It is strange to be celebrating Christ’s institution of the Eucharist at the Last Supper, at a time when we cannot gather as a people round the altar to partake of the Eucharist. That is a painful reality – and we have no idea when this situation will change.
In his document on the Amazon just two months ago Pope Francis was clear about the centrality of the Eucharist. He quoted Pope John Paul II in these words – we need the celebration of the Eucharist because the Eucharist makes the Church. This current crisis asks us difficult questions about how we are a sacramental church without the normal access to the sacraments, especially the Eucharist. Remember, at present, there is no public access to Mass and Communion, nor to timetabled opportunities for the Sacrament of Reconciliation, nor to Baptism, Confirmation and Marriage – and there is a very limited opportunity to celebrate the Sacrament of the Sick. Not surprisingly, I have had correspondence from conscientious people of faith who have a deep-seated hunger to celebrate these sacraments. This is a very painful time for many of them – and, as ever, as Church, we have to see the needs of the fragile rather than be content with a situation that does not cause too much discomfort to the strong. Indeed, I would be worried about those for whom loss of access to the sacraments is no big deal!
So, what do we understand by sacraments? They are not magic actions that merely top up our grace store somewhere on a spiritual cloud. They are part of the ministry of Jesus who wants to redeem all of who we are. The Word really was made flesh and dwelt among us. He healed people in their bodies, minds and relationships with others. He really died on the Cross and was raised up again in the flesh. The Jesus who sits at the right hand of the Father remains with us all days until the end of the world. Our bodies are Temples of the Holy Spirit. The Father and Jesus want to make their home in us. And our bodies will be raised up on the Last Day. Thus, in the sacramental life of the Church, Jesus wants to touch our bodies, hearts and souls – for we belong to him. And he especially want to do so in these weeks when the body is threatened, and the spirit is frightened.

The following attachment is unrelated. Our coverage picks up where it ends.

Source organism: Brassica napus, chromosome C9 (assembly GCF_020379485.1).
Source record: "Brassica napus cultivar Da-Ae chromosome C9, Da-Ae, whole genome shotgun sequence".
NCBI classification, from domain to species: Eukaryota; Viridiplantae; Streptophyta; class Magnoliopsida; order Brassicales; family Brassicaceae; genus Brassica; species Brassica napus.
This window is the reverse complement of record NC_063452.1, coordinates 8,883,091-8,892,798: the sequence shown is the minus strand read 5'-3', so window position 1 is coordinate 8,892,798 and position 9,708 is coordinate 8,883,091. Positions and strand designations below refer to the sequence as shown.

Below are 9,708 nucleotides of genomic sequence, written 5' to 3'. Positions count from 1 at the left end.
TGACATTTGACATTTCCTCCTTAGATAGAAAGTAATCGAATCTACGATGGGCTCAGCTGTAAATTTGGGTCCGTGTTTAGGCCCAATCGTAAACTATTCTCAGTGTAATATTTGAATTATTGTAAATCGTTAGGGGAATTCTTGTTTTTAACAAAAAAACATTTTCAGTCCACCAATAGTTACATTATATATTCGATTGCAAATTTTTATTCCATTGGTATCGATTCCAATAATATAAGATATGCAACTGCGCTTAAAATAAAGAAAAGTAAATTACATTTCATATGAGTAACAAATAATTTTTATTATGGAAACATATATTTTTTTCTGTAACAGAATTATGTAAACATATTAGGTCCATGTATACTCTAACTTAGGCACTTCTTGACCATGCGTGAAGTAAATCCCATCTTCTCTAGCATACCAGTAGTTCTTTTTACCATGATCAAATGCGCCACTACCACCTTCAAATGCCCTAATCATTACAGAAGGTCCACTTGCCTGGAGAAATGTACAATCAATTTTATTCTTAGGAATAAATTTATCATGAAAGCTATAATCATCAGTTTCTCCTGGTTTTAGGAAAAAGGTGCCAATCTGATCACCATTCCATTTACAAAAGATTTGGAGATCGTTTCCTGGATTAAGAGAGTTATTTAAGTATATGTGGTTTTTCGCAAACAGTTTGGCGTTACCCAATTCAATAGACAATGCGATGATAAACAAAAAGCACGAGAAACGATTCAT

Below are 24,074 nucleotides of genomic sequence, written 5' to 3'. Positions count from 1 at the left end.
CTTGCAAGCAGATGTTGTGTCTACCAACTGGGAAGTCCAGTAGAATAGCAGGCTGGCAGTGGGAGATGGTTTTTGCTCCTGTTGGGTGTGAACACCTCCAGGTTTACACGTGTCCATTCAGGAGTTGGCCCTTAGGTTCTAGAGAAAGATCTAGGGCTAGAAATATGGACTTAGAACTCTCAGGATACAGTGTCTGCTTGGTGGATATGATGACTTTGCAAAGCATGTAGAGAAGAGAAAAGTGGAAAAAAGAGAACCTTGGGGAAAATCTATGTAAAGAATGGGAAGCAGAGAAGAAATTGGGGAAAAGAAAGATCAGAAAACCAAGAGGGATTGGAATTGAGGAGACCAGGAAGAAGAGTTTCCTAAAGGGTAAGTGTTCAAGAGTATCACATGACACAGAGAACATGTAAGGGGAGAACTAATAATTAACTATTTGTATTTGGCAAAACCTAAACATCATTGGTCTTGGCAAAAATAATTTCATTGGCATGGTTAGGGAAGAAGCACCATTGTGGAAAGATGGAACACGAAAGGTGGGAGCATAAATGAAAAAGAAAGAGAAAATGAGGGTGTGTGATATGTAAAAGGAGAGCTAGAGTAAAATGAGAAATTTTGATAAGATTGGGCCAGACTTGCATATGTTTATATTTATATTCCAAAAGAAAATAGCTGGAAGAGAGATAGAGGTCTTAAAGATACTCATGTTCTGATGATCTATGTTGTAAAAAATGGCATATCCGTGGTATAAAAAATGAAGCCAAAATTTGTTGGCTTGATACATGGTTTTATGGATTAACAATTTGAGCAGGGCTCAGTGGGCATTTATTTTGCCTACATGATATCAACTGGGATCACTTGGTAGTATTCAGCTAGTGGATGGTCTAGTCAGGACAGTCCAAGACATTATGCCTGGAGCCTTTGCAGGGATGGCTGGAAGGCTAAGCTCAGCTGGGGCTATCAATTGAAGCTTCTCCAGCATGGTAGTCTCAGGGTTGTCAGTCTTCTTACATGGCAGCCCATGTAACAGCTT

So, on this Holy Thursday evening, what might the Lord be saying to us?
Firstly, we remember how faith in Jesus has found ways of surviving in the absence of church structures and easily accessible sacramental provision. It happened in our own country during the long, harsh 18th century. It has happened in many missionary countries. The core of handing on the faith in those situations has been the domestic church, based in homes and families. The parish community will never thrive without there being healthy domestic churches at its core. The Rite of Baptism tells parents that they are first and best teachers of their children in faith. The parish is a gathering of those domestic churches where faith has been handed on by word and deed, by prayer and sacramentals such as Holy Water and prayer rituals, May altars and religious symbols. This current emergency is a call to look again at the family hearth as the place where the fire of faith is set alight. A faith based mainly on only sacramental observance and is missing something. The sacramental hunger in this desert experience ask us all awkward questions about our faith.